An outstanding icazetname in Isl. Ms. 438

This post is by Sumeyra Dursun, 2023 Heid Fellow, from her research in the Islamic Manuscripts Collection. Sumeyra is a doctoral candidate in the history of Islamic arts at Yildiz Technical University in Istanbul. See Sumeyra's other posts here. 


rectangular page of contrasting paper with lines arabic calligraphy on the diagonal mounted into an album page

Second part of a calligraphy license or diploma (icazetname) in naskh (nesih) script, mounted as a separate piece in fol.21a in Isl. Ms. 438, Islamic Manuscripts Collection 

The tradition of earning and granting permission or license (اجازة = ijāzah or icâzet) in calligraphy is believed to have continued without interruption in Islamic cultural spaces from the fifteenth century to the present day. This method has ensured the progress of calligraphy and the preservation of its procedures and principles. Since the names of the student, the masters, and sometimes even witnesses were recorded, the practice has created a very rich tradition of following artistic lineages. Thanks to ijāzah panels and treatises which served as diploma or icazetname (اجازتنامه), it is possible to assess the value accorded by Turkish-Islamic society to the art of calligraphy. Licenses have also played a role as primary sources for Ottoman calligraphic treatises such as Devhatü'l-Küttâb (دوحة الكتاب), Gülzâr-ı Savâb (گلزار صواب), and Tuhfe-i Hattâtîn (تحفه خطاطین). 

The process leading to earning an ijāzah — usually for a particular script or scripts — consists of a student learning from their master by first writing the letters one by one (مفردات = müfredât) and then joining two or three letters together in the form of words and sentences (مركّبات = mürekkebât). They may then write out a longer piece of poetry, verses from the Qur'an, or sayings of the Prophet Muhammad, depending on the script. After this they may be granted the ijāzah — permission or authorization — to sign their own work. Although there are differences in the phrasing and form of the permission sentence, it is usually some version of the following: "I have given permission to so-and-so, who wrote this delicate and beautiful panel to record his/her name under what he/she has written. May God prolong his/her life and increase his/her art and skill. And I am his/her teacher so-and-so."

large and small lines of arabic script in several different rectangular areas surrounded by colored and vegetal frames

Icazetname (diploma) in thuluth-naskh (sülüs-nesih) written by Mehmed bin Esad Efendi (محمد بن أسعد أفندى), with permission (ijāzah or icâzet) granted and endorsed by masters Hasan Rıza (d.1920) and Mehmed Nazîf and certified by Hafız Hasan Tahsin Efendi. Dated 1325 AH (1907 CE). (Private Collection)

In general, the student receives an ijāzah from their master in whatever script they have practiced. It is common practice in calligraphy that the thuluth or sülüs (ثلث) and naskh or nesih (نسخ) scripts are taught together, while other scripts such as nastaʻlīq or talik (نستعليق), ta'lîq (تعليق ), and dîwânî (ديوانى) are taught separately.

Calligraphers' licenses or diplomas (icazetname) preserved in museums, libraries, and private collections exhibit slightly different practices depending on the period, location, type of script, and type of calligraphic piece produced. Contrary to common practice, the text of the icazetname included in the album of "Islamic Miscellaneous Calligraphies" (Khuṭūṭ-ı Mütenevviʿe-i İslāmiyye خطوط متنوعۀ اسلاميه) catalogued as Isl. Ms. 438 in the Islamic Manuscripts Collection at the University of Michigan Library, [1] is divided into two sequential parts spread across two illuminated folios.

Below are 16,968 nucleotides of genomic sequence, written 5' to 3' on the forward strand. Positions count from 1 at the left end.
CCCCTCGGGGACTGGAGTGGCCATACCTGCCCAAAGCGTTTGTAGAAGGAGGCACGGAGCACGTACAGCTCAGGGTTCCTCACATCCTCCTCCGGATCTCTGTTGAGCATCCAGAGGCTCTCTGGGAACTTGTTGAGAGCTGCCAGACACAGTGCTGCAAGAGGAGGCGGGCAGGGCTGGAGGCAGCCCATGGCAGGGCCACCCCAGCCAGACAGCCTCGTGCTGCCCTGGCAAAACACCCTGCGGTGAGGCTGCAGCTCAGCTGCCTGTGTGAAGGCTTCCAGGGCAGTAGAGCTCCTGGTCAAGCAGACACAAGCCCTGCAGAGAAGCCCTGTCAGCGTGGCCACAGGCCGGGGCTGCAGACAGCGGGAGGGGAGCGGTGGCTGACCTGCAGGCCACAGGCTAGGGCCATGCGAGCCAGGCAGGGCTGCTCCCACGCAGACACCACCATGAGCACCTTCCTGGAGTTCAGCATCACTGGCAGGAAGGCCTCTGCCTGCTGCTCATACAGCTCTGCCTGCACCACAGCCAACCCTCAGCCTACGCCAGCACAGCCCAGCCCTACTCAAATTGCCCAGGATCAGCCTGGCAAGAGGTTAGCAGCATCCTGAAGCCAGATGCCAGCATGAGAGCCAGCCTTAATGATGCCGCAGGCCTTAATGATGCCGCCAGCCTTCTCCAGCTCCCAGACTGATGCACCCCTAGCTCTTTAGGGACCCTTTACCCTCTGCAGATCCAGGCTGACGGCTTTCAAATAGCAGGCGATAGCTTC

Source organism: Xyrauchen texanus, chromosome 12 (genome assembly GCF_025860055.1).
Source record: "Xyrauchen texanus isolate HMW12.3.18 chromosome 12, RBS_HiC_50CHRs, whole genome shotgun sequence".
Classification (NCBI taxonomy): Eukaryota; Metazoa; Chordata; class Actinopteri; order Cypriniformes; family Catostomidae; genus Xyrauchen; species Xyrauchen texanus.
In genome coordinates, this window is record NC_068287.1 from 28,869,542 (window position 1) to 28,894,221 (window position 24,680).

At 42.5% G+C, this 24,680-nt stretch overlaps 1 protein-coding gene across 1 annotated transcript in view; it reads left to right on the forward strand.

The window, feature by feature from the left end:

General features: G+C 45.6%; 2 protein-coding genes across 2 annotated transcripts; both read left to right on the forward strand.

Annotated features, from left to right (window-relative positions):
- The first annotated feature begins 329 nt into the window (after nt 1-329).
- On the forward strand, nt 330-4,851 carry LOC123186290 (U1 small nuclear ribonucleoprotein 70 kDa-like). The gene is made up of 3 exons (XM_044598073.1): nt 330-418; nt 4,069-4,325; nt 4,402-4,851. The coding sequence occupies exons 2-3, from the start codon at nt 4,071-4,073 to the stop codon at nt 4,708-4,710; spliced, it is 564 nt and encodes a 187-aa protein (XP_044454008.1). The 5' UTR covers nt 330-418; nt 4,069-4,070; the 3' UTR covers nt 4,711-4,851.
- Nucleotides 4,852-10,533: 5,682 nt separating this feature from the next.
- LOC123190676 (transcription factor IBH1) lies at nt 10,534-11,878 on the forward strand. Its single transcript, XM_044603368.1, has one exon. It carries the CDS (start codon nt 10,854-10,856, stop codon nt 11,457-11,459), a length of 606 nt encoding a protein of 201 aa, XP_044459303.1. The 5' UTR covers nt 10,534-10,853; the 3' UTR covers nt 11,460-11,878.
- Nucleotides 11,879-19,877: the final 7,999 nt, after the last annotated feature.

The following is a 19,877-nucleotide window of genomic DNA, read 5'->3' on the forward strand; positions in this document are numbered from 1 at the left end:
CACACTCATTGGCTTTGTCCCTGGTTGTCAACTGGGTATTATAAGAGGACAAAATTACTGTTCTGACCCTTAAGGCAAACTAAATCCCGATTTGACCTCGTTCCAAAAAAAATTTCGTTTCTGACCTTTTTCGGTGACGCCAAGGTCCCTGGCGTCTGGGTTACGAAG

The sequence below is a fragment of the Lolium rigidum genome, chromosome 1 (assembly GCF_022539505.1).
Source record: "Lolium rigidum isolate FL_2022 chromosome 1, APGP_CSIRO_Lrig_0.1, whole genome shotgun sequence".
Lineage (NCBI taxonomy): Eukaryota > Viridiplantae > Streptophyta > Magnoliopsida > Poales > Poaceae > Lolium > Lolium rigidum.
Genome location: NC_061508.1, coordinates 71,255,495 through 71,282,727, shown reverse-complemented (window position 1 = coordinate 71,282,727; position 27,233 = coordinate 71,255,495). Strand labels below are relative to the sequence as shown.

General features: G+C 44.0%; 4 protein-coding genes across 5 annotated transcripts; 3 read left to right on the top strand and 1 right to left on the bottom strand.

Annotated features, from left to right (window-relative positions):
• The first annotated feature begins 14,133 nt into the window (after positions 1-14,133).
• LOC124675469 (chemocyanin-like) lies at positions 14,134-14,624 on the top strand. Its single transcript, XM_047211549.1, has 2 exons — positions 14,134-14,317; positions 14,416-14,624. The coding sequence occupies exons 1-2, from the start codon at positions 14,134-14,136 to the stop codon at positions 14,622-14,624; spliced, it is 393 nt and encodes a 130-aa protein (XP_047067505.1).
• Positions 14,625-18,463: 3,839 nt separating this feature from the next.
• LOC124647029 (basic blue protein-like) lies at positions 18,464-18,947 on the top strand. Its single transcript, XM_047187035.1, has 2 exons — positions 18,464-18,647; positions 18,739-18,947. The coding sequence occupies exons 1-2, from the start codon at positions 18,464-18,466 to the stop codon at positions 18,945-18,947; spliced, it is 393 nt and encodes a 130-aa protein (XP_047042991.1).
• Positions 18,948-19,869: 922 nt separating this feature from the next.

rectangular page with lines arabic calligraphy on the diagonal set off by gold

Opening part of an icazetname in naskh (nesih) for Seyyid Mustafa Efendi with signature of the master calligrapher granting the ijāzah or icazet — his teacher Hocazade Seyyid Ahmed (d.1759) — and date 1161 AH (1748 CE). Mounted in fol.17b of Isl. Ms. 438 (Islamic Manuscripts Collection)

The permission text is likewise divided and presented within triangular cornerpieces at the bottom of each of the two pages of calligraphy. This text indicates that the student who received the ijāzah was named Seyyid Mustafa Efendi and the master calligrapher who awarded the ijāzah in 1161 AH (1748 CE) was Seyyid Hocazade Ahmed Efendi. 

rectangular page with lines arabic calligraphy on the diagonal set off by gold

Second part of an icazetname in naskh (nesih) for Seyyid Mustafa Efendi, mounted in fol.21a of Isl. Ms. 438 (Islamic Manuscripts Collection)

The entire Sūrat al-Nabaʼ (سورة النبأ 78) was chosen for the calligraphic text in naskh (nesih) script. Another interesting aspect of this icazetname is that the text is written on the diagonal, a form that is not common today for the naskh script. A recent example of a similar icazetname granted ijāzah or icazet in the naskh script is the diploma awarded to Aydın Kızılyar by his teachers, the master calligraphers Mehmet Özçay and Osman Özçay. In this naskh piece, the entire Sūrat al-Nabaʼ has once again been written, evoking a practice from centuries earlier.

rectangular of parallel calligraphic lines of arabic script surrounded by floral border

Icazetname in naskh (nesih) for Aydın Kızılyar, with ijāzah or icazet granted by his teachers Mehmed Özçay and Osman Özçay and dated 1436 AH (2014-2015 CE). (via

[1] The manuscript was acquired by the library in 1924 along with several hundred other manuscripts gathered in Istanbul that came to be known as the "Abdul Hamid Collection." More on that acquisition here